I’m no expert, but I’ve been on a few trips to Yorkshire over the past couple of years, and have built up a little cache of attractions to recommend to potential Yorkshire visitors. If you’re off to visit England’s largest county, check out my recommendations – you might find somewhere you fancy.
5. Coldstones Cut
Ever played Fallout? Standing at the top of The Coldstones Cut, overlooking the quarry, I felt as though I could be the Vault Dweller. I sort of expected to see some super mutants jump out and start shooting at me.
It’s an enormous art installation – Yorkshire’s biggest and highest public artwork – created by Andrew Sabin. At the top of the installation, there’s a wealth of information about the neighbouring quarry, rock formations and geology in general, so as well as being an awe-inspiring location, it’s educational too.
From the other direction is what seems like miles of wasteland – well, moorlands really, and is worth a trek if you have a day to spend in your walking boots.
In all places we’ve stayed, the people of Hawes are by far the most friendly and welcoming. In every shop or place to eat we were greeted with a smile by workers and public alike, even though it was obvious we were a couple of Southern town folk.
Perhaps the beautiful surroundings contribute to such a friendly population! Gayle Beck runs through the town, and the River Ure is only a few 100 metres away, weaving through sheep filled farmland. Plus, only half an hour away is Hardraw, where you’ll find Hardraw Force.
Back in Hawes though, there are an array of cheerful pubs and home decor shops to enjoy, as well as a delicious fish and chip shop. When we visited, there was a craft market in the town hall, so keep an eye out for it.
Read more about my experience in Hawes here.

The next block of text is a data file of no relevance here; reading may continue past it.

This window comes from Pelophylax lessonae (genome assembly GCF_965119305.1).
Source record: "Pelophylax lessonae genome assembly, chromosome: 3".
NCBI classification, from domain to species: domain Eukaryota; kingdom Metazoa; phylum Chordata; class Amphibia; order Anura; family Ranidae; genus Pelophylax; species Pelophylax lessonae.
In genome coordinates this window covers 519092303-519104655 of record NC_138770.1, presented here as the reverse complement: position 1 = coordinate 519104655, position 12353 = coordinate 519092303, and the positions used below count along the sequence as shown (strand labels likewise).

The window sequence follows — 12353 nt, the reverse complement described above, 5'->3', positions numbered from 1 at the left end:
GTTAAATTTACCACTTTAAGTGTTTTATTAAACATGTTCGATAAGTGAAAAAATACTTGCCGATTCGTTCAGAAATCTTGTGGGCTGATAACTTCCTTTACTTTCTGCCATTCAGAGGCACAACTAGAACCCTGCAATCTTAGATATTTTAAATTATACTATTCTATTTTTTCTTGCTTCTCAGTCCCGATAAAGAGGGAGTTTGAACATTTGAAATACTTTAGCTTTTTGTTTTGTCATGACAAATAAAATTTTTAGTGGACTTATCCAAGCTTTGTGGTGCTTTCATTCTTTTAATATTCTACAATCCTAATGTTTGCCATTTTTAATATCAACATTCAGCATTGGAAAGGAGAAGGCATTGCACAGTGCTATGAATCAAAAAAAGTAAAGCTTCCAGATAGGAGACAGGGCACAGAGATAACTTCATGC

Can anyone explore Yorkshire without wanting to visit the city? Of course, it’s not the only city in Yorkshire, but it is one packed to the brim with culture and history.
A Jorvik Pastport permits entry to five historic attractions; it’s free to walk the city walls; the shops are open throughout the day. The real pinnacle of the city is York’s Chocolate Story – an interactive museum of the history of confectionery in England. As well as indulging in tasters, you’ll be sent on your way with a chocolate lolly you can decorate.
Once the day is done, the city really comes alive. There are what seems like hundreds of bars in such a small area, and although I was put off by racegoers (I visited during the August racing festival), I spotted a number of classy and reasonably priced bars.
The icing on the cake was the comedy club. It’s open once a month in the basement of the City Screen Picturehouse, and is such an intimate venue that you’re almost guaranteed to be ripped to shreds by the acts.
Read one of my other posts about York here
Malham was the first Yorkshire location I visited for a holiday, and wow did I start big! Although it’s such a small village, it left a huge mark on my heart.
The location is simply stunning. I can safely say I have not seen a landscape more awe-inspiring than Malham Cove, and the circular walk of the area is the perfect adventure for a first time hiker. Although there isn’t much else in the way of entertainment, the village has a number of pubs to spend time in, some of them dog-friendly too!
Here’s a more detailed post about my trip to Malham.
In my humble opinion, Haworth is the place in Yorkshire to visit for a day. It was the home of the Bronte family, and retains a true Victorian charm with hills, cobbled streets, and quirky shops. It’s true, you could spend the day mooching through the church, the local businesses, and the Bronte museum, but Haworth is a location worth exploring.
Talk to the tourism office to get a map for directions to Bronte Bridge, a picturesque spot an hour’s hike from the village centre, and if you’re an expert, walk on to reach Top Withens, the alleged inspiration for Emily Bronte’s Wuthering Heights.